CNS tumor
Other astrocytic tumors
Pilomyxoid astrocytoma


Topic Completed: 16 August 2019

Revised: 16 August 2019

Copyright: 2019, PathologyOutlines.com, Inc.

PubMed Search: Pilomyxoid astrocytoma[TI]

Eman Abdelzaher, M.D., Ph.D.
Page views in 2019 to date: 599
Cite this page: Abdelzaher E. Pilomyxoid astrocytoma. PathologyOutlines.com website. http://www.pathologyoutlines.com/topic/cnstumorpilomyxoidastro.html. Accessed November 20th, 2019.
Definition / general
Essential features
  • A variant of pilocytic astrocytoma with distinct histologic and clinical features
  • Predominantly affects infants and young children
  • Preferentially located in the hypothalamic / chiasmatic region
  • Histologically characterized by small monomorphous bipolar cells, a myxoid background and perivascular arrangement
  • Generally has more aggressive behavior than pilocytic astrocytoma due to local recurrence and cerebrospinal fluid dissemination
Terminology
  • Pilomyxoid astrocytoma (PMA)
ICD coding
Epidemiology
Sites
Pathophysiology
Etiology
Diagrams / tables

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BRAF testing in pediatric low grade gliomas

Histologic features

Clinical features
Diagnosis
  • MRI with contrast
  • Definitive diagnosis requires tissue biopsy
Radiology description
  • MRI findings (Neurol Res 2008;30:945, MedGenMed 2004;6:42):
    • Well circumscribed
    • The majority (84.6%) are solid
    • T1: isointense or hypointense signal
    • T2 / FLAIR: hyperintense signal
    • No diffusion restriction
    • Homogeneous or heterogeneous enhancement pattern
    • No peritumoral edema
    • Craniospinal imaging is advisable to detect dissemination
Radiology images

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Chiasmatic / hypothalamic pilomyxoid astrocytoma in a 3 month old infant:
DWI: no sign of restricted diffusion
T2w: homogeneous hyperintense signal
T1w: hypointense signal
T1w+ contrast: solid mass with marked enhancement

Prognostic factors
Case reports
Treatment
Gross description
Gross images

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Coronal section through hypothalamus

Frozen section description
Frozen section images

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Perivascular bipolar cells in a mucoid background

Microscopic (histologic) description
Microscopic (histologic) images

Contributed by Eman Abdelzaher, M.D., Ph.D.

Angiocentric pattern

Monomorphous cells in a myxoid background

Cytology description
Positive stains
Negative stains
Electron microscopy description
  • Bipolar tumor cells with elongated thin processes extending to rest upon the basal lamina of blood vessels
  • Abundant intermediate (glial) filaments can be seen in some cells
  • Apical surfaces may show microvilli, blebs and occasional cilia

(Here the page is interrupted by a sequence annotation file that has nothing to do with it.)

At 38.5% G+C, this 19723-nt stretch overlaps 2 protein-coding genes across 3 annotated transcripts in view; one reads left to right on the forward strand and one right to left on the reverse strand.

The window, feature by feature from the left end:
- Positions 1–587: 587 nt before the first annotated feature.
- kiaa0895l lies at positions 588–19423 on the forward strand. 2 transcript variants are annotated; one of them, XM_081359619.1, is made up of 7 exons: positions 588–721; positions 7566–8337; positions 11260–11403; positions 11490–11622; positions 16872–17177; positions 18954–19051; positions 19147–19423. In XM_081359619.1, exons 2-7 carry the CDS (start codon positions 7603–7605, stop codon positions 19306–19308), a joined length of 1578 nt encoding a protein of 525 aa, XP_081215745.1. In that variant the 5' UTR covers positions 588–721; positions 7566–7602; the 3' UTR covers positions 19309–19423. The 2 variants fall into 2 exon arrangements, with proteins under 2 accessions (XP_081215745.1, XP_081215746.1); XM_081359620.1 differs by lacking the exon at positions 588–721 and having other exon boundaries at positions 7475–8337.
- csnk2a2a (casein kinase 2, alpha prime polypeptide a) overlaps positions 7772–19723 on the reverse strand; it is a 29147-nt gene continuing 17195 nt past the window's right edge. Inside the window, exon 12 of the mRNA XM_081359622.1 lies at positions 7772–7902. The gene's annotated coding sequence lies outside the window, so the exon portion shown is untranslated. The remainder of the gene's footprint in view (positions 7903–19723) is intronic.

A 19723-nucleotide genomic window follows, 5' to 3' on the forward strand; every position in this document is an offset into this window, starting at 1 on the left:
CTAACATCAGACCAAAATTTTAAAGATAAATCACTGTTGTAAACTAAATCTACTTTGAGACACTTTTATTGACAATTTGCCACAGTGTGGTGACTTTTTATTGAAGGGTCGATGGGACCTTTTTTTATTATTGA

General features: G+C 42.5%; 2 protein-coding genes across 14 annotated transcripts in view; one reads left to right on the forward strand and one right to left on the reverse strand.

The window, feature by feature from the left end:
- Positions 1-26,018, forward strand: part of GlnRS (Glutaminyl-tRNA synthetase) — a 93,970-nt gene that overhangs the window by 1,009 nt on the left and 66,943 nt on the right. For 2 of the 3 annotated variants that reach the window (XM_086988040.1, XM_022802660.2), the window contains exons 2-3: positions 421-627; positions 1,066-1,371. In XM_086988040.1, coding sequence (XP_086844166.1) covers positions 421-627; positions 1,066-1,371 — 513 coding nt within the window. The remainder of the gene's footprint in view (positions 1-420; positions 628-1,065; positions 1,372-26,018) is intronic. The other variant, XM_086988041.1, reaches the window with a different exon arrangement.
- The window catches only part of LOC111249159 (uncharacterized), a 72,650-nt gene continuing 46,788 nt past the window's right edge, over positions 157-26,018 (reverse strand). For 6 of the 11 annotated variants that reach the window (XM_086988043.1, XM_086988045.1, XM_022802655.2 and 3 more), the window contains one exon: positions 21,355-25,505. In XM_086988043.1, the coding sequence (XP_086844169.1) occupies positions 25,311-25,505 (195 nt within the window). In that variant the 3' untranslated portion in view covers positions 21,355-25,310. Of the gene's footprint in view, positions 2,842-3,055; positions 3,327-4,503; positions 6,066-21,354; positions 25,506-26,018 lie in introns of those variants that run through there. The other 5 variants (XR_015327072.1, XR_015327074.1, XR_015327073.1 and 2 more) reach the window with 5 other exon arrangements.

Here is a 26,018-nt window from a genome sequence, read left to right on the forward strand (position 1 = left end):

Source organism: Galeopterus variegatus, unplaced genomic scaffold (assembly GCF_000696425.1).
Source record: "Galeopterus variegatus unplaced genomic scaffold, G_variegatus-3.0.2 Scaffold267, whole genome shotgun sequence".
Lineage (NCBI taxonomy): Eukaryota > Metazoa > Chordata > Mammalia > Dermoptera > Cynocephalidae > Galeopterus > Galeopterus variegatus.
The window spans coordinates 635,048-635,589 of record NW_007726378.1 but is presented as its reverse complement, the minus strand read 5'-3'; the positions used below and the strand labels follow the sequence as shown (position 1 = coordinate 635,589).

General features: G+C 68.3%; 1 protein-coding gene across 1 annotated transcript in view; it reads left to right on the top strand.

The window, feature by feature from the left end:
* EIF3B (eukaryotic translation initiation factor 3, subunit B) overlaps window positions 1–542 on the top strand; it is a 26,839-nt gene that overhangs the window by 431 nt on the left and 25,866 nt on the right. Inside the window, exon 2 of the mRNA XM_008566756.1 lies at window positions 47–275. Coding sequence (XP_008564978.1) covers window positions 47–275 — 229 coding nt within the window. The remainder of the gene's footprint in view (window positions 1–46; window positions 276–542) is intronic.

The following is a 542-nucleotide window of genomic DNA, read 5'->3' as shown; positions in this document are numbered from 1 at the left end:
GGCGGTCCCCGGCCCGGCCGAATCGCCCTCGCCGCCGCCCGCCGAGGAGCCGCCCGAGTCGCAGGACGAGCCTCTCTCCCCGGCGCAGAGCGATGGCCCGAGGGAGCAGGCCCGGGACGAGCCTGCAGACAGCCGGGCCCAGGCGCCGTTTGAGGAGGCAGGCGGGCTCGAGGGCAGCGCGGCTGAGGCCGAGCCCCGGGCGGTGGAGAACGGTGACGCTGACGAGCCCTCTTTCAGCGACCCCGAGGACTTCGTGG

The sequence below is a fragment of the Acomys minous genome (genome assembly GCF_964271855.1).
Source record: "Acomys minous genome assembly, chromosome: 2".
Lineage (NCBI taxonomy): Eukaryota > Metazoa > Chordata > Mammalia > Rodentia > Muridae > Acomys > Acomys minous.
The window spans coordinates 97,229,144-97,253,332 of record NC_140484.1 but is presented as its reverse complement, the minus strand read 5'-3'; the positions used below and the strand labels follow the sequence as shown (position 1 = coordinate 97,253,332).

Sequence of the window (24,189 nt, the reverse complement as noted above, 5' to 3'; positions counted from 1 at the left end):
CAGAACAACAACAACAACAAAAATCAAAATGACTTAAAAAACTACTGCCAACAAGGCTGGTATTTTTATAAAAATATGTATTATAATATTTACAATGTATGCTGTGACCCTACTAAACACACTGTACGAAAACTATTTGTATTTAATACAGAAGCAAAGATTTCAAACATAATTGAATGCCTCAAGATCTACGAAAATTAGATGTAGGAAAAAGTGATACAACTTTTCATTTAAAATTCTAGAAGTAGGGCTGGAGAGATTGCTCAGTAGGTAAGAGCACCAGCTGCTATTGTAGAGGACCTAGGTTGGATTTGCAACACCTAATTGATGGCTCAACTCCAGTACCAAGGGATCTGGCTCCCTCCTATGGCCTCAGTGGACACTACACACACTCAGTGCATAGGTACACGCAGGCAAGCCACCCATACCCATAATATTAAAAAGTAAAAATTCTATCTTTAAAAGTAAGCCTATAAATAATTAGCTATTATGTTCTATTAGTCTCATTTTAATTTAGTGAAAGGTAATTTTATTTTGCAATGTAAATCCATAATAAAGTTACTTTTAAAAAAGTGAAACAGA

• Vesicles and coated pits, as well as dense core granules and synaptoid complexes may be seen (Adesina: Atlas of Pediatric Brain Tumors, 2010)
Electron microscopy images

Images hosted on other servers:

A. Bipolar, thin 
processes extending to
basal lamina of 
vessels (corresponding to
perivascular pseudorosettes by histology)
B. Dense core granules

Molecular / cytogenetics description
Molecular / cytogenetics images

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KIAA1549-BRAF fusion

Sample pathology report
  • Brain, suprasellar region, biopsy:
    • Pilomyxoid astrocytoma
    • Ancillary tests:
      • Strong positive GFAP staining
      • Focally positive for synaptophysin
      • Ki67 proliferation index: 3%
Differential diagnosis
Board review question #1
A 10 month old boy presents with a solid enhancing hypothalamic mass on MRI. Biopsy shows a highly myxoid tumor with perivascular arrangement of monomorphous cells. What is the most likely genetic alteration in this tumor?



  1. BRAF duplication / fusion
  2. H3F3A K27M mutation
  3. IDH1 and IDH2 mutations
  4. SMARCB1 / INI1 mutations
Board review answer #1
A. BRAF duplication / fusion. The histology shows pilomyxoid astrocytoma. BRAF duplication / fusion is a frequent event in this tumor. IDH1 / 2 mutations are frequent in diffusely infiltrating gliomas. SMARCB1 / INI1 mutations are the hallmark of atypical teratoid / rhabdoid tumor. H3F3A K27M mutation is associated with diffuse midline gliomas, H3 K27M mutant.

Reference: Pilomyxoid astrocytoma

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Board review question #2
A 13 month old infant presented with failure to thrive. MRI showed a suprasellar enhancing mass. Intraoperative frozen section showed monomorphous bipolar tumor cells in an abundant myxoid background. Which of the following statements describes this tumor?

  1. Has a favorable prognosis with no reported risk of recurrence
  2. Preferentially located in the cerebellum with rare cases involving other sites
  3. Shares common genetic alterations with pilocytic astrocytoma
  4. Tends to affect adults
Board review answer #2
C. Shares common genetic alterations with pilocytic astrocytoma. Pilomyxoid astrocytoma is considered a variant of pilocytic astrocytoma. They may be part of a single disease spectrum. They share common genetic alterations (BRAF duplication / fusion), some pilomyxoid astrocytomas mature into classic pilocytic astrocytomas over time and intermediate forms exist. Pilomyxoid astrocytomas tend to affect young children and are preferentially located in the hypothalamic / chiasmatic region. They are well known to exhibit a more aggressive behavior compared to pilocytic astrocytoma.

Reference: Pilomyxoid astrocytoma

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